This is part of an on-going series of articles about largely unknown Christians who had an enormous impact on society by faithfully living out their biblical worldview in various areas of life.
In the 1700s, the Indian subcontinent was divided into a large number of independent states. European countries had established colonies at a number of locations around the region, but by far the most important colonial power was not a nation but a company.
The British East India Company had been granted a royal monopoly to trade in the “East Indies” (later expanded to include virtually all of Asia) in 1600. In 1612, the Mughal Emperor allowed them to set up business in Gujrat. Over the rest of the century the company expanded to become arguably the most important power in the subcontinent, operating across the boundaries of kingdoms and even setting up its own army to defend its interests. In the second half of the eighteenth century, the Company began to rule much of India outright in what became known as the Raj.
The Company was not particularly concerned about religious or educational matters; in fact, keeping the Indian peoples divided by religion, ethnicity, language, and caste suited their purposes of maximizing profits. Introducing Christian missionaries into India could prove to be disruptive, and so the Company did not allow them into its territories.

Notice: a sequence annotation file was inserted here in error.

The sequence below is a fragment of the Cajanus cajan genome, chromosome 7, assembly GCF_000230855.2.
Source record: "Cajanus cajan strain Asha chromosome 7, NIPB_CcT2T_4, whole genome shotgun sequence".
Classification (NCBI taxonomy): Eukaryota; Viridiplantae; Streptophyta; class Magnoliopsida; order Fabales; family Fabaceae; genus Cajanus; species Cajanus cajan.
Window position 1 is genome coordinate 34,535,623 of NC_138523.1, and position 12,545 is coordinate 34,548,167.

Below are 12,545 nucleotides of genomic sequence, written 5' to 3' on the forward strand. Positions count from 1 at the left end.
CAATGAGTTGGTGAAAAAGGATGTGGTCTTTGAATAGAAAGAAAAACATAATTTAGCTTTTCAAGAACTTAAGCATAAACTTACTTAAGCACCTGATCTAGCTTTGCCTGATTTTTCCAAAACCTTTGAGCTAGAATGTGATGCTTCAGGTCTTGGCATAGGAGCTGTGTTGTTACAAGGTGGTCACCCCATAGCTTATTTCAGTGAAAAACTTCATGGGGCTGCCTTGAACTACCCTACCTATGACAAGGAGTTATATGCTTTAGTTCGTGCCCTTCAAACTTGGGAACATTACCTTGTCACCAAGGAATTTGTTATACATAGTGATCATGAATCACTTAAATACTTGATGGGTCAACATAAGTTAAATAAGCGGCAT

Missions to India opened up largely due to the work of Charles Grant. Grant had gone to India as part of the Company’s military, but rose through the ranks to be put in charge of trade in Bengal and then to become part of the Company’s board of trade. After losing two children to smallpox, Grant experienced a religious conversion. As a result, he began to see India as desperately in need of the kind of social and moral reform that Christianity could bring, including an end to infanticide, sati (i.e. burning widows to death on their husbands’ funeral pyres), burning lepers, and a host of other social ills.